We have a few “girl” superhero costumes in the house. A puffy-sleaved lavender Batgirl costume and a Supergirl costume trimmed in red tulle and sparkles. But when my 4-year-old wants to dress up as a superhero and fight crime, she no longer reaches for these vestments of token girl power.
She dresses as a princess.
I had forever sworn that, should I be blessed with a daughter, nary a single tiara would enter my home. Having grown up watching Snow White get saved by a prince, and Sleeping Beauty get saved by a prince, and Cinderella get saved by a prince, and (well, you get the idea), weak damsels in pretty ball gowns make my skin crawl.
Then came Tiana. Disney released “The Princess and the Frog” when Zev was four, and it threw me. Zev was swept up in the music (and who could blame him?) but I was more focused on how an aspiring business owner who spent most of the film as a frog could leap into the princess pantheon. Yes, the fairy tale includes a handsome prince and a beautiful gown, but it actually concludes with the opening of a restaurant. That’s their “happily ever after.” A service industry tycoon marries a cute guy and puts him to work.
I figured that was a one-off. But the princess power didn’t stop in New Orleans. Pixar’s “Brave,” featured a fearless princess whose only flaw was that she didn’t listen to her mother. Then came Elsa and Anna of “Frozen,” sisters whose love for each other save the world.
Rapunzel in “Tangled” is still a damsel-in-distress who is saved by a guy, but she also ends up saving her savior. Plus, this was the first film in which I had ever seen a princess being asked if she’d like to be kissed. Usually the prince doesn’t wait for consent. (When you’re famous, they let you do it. You can do anything. Grab ’em by the dwarves.)
Over time, my opinion of princesses began to soften like Olaf by the fireplace. Some people really are worth melting for. And that someone is Moana.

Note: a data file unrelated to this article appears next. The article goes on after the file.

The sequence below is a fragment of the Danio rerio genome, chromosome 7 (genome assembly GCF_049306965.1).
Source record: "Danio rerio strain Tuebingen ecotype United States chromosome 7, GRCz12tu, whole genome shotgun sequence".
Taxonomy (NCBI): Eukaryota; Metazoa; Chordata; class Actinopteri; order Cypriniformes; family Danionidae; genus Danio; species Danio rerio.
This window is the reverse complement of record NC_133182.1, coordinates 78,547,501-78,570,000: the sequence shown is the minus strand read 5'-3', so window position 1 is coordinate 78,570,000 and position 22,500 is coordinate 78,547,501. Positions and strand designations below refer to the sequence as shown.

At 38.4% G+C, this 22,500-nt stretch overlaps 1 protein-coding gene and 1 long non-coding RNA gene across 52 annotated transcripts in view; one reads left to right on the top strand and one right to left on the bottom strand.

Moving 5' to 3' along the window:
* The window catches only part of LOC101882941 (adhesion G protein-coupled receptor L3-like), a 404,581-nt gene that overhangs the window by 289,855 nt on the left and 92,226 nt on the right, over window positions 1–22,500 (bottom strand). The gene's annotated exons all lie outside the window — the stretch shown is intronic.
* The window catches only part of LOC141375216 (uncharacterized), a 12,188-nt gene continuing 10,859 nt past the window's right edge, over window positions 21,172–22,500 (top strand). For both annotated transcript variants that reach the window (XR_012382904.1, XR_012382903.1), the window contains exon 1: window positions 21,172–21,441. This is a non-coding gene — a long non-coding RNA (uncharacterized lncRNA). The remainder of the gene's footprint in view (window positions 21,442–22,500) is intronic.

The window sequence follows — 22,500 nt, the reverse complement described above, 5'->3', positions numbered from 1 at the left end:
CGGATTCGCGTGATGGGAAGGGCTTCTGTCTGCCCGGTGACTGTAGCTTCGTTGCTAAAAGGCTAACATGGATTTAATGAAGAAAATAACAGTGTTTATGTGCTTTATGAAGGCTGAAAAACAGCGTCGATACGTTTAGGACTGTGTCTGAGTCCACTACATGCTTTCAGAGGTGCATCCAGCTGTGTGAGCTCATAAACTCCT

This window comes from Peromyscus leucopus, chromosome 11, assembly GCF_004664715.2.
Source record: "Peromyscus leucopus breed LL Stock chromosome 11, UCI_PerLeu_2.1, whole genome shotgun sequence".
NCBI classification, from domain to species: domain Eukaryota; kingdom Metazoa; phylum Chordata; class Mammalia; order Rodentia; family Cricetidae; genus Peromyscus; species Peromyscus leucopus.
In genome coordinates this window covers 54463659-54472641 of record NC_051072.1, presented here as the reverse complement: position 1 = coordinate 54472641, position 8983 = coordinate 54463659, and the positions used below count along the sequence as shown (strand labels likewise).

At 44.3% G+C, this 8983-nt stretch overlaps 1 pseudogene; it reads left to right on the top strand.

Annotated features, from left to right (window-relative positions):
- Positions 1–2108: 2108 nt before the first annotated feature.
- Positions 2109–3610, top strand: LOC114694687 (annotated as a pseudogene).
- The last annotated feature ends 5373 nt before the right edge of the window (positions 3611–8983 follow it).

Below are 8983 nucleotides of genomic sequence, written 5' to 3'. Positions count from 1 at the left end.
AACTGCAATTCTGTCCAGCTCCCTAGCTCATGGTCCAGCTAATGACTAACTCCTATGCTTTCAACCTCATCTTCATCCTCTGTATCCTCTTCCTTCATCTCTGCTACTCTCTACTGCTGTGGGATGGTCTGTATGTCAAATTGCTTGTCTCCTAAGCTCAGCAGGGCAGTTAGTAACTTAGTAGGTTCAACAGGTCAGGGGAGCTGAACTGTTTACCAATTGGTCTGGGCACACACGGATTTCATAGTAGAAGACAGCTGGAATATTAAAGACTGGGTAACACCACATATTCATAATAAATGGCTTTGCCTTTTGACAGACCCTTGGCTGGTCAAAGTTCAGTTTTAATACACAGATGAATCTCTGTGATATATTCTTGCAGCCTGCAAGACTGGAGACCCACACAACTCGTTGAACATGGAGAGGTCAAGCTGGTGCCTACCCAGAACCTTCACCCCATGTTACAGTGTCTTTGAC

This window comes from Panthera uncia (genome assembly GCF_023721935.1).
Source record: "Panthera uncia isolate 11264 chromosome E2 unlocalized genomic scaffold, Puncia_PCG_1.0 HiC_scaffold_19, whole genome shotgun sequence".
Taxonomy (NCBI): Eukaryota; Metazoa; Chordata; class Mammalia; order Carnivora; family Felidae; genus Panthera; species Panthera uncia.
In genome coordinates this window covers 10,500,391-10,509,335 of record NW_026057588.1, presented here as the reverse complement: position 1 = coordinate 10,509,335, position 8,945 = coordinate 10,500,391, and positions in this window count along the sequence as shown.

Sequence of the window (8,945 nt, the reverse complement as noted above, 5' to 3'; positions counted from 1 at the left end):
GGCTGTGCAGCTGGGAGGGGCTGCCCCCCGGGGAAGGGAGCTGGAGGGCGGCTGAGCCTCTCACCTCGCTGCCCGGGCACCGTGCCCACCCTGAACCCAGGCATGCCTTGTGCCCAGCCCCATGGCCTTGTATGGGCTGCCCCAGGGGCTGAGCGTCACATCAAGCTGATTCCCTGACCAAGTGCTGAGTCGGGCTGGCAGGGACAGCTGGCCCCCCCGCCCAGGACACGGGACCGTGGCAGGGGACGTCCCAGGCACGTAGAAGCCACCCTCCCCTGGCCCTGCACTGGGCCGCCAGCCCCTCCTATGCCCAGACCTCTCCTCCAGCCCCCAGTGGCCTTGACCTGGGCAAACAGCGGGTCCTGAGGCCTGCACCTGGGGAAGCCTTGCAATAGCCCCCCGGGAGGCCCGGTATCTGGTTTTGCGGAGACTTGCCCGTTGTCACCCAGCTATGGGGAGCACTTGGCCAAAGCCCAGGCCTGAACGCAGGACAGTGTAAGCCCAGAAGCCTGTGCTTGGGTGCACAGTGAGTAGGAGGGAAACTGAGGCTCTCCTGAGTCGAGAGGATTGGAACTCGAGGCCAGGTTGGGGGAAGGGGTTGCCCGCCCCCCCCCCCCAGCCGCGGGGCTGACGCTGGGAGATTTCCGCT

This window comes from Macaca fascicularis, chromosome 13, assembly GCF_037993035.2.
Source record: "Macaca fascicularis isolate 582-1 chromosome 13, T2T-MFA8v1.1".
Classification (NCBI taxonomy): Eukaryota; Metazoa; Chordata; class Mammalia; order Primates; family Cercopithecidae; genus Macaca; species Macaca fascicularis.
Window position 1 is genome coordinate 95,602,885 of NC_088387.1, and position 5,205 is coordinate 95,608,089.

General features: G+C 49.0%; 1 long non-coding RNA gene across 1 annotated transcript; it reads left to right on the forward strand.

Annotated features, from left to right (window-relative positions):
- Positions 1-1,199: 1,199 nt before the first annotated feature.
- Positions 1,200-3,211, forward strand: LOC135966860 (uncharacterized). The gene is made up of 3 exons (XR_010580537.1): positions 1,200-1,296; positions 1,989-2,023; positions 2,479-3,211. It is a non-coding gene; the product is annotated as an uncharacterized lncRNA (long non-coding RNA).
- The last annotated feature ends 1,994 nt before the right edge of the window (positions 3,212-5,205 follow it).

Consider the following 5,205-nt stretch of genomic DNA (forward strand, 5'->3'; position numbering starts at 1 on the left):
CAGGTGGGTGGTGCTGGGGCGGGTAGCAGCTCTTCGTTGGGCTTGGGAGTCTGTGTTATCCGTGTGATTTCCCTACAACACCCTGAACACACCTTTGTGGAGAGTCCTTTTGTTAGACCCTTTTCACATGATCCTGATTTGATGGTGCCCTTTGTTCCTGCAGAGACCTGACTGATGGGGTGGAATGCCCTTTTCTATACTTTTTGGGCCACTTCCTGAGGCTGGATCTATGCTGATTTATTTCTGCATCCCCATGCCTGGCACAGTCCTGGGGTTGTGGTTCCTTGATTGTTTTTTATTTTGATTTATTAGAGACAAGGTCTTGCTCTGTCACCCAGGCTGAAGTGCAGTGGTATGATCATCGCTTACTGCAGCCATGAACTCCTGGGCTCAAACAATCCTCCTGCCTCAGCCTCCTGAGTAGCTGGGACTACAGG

The daughter of the village chief is braver than Mulan, more determined than Rapunzel, more self-aware than Elsa and more intellectually curious than Belle.
And my daughter wants to be her.
With a strong connection to her ancestors, to her community and to the story of her people, Moana is Polynesian but she could easily have been Jewish. She travels alone by boat to save her people, and by extension, the entire planet. She wrestles with a god. She proves herself a true steward of the earth. She even brings a little chicken with her everywhere she goes. How much more Jewish can you get?
But that is not why I love Moana. I love her because she is so brave and so admirable that not only does my daughter want to be her, my 6-year-old son does, too.
Instead of dressing up like Superman and relegating his sister to the perfunctory “-girl” superheroes, Oz argues with Sivan over who gets to be the leader of Motunui (“You will board my boat and restore the heart of Te Fiti.”)
I don’t remember a boy every fighting with me because he wanted to play the part of Aurora.
“I am MO-AAAAN-AAA!”
“No, I am Moana.”
“No, I am MO-AAAAN-AAA!”
Eventually, my son relents and takes on the “boy” roles in the film – stepping aside to allow his sister to save the world.
Originally published in OC Jewish Life http://jlifeoc.com/the-strong-princess/
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